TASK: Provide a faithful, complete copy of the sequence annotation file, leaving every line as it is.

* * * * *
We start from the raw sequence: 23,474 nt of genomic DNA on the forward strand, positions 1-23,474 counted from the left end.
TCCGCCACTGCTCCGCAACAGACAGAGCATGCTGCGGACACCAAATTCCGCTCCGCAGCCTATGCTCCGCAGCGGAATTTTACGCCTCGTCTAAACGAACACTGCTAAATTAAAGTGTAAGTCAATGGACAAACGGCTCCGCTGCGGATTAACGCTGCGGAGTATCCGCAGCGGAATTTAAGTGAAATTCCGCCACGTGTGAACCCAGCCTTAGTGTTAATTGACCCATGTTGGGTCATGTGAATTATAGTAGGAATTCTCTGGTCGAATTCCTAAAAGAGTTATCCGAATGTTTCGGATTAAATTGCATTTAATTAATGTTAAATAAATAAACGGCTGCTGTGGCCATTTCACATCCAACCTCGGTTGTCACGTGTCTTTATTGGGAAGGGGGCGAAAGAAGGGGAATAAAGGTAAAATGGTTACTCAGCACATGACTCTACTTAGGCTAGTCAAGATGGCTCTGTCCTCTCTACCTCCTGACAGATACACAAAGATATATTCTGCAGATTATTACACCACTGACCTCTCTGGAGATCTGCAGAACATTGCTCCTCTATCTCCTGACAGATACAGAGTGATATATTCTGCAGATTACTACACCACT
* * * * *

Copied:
We start from the raw sequence: 23,474 nt of genomic DNA on the forward strand, positions 1-23,474 counted from the left end.
TCCGCCACTGCTCCGCAACAGACAGAGCATGCTGCGGACACCAAATTCCGCTCCGCAGCCTATGCTCCGCAGCGGAATTTTACGCCTCGTCTAAACGAACACTGCTAAATTAAAGTGTAAGTCAATGGACAAACGGCTCCGCTGCGGATTAACGCTGCGGAGTATCCGCAGCGGAATTTAAGTGAAATTCCGCCACGTGTGAACCCAGCCTTAGTGTTAATTGACCCATGTTGGGTCATGTGAATTATAGTAGGAATTCTCTGGTCGAATTCCTAAAAGAGTTATCCGAATGTTTCGGATTAAATTGCATTTAATTAATGTTAAATAAATAAACGGCTGCTGTGGCCATTTCACATCCAACCTCGGTTGTCACGTGTCTTTATTGGGAAGGGGGCGAAAGAAGGGGAATAAAGGTAAAATGGTTACTCAGCACATGACTCTACTTAGGCTAGTCAAGATGGCTCTGTCCTCTCTACCTCCTGACAGATACACAAAGATATATTCTGCAGATTATTACACCACTGACCTCTCTGGAGATCTGCAGAACATTGCTCCTCTATCTCCTGACAGATACAGAGTGATATATTCTGCAGATTACTACACCACT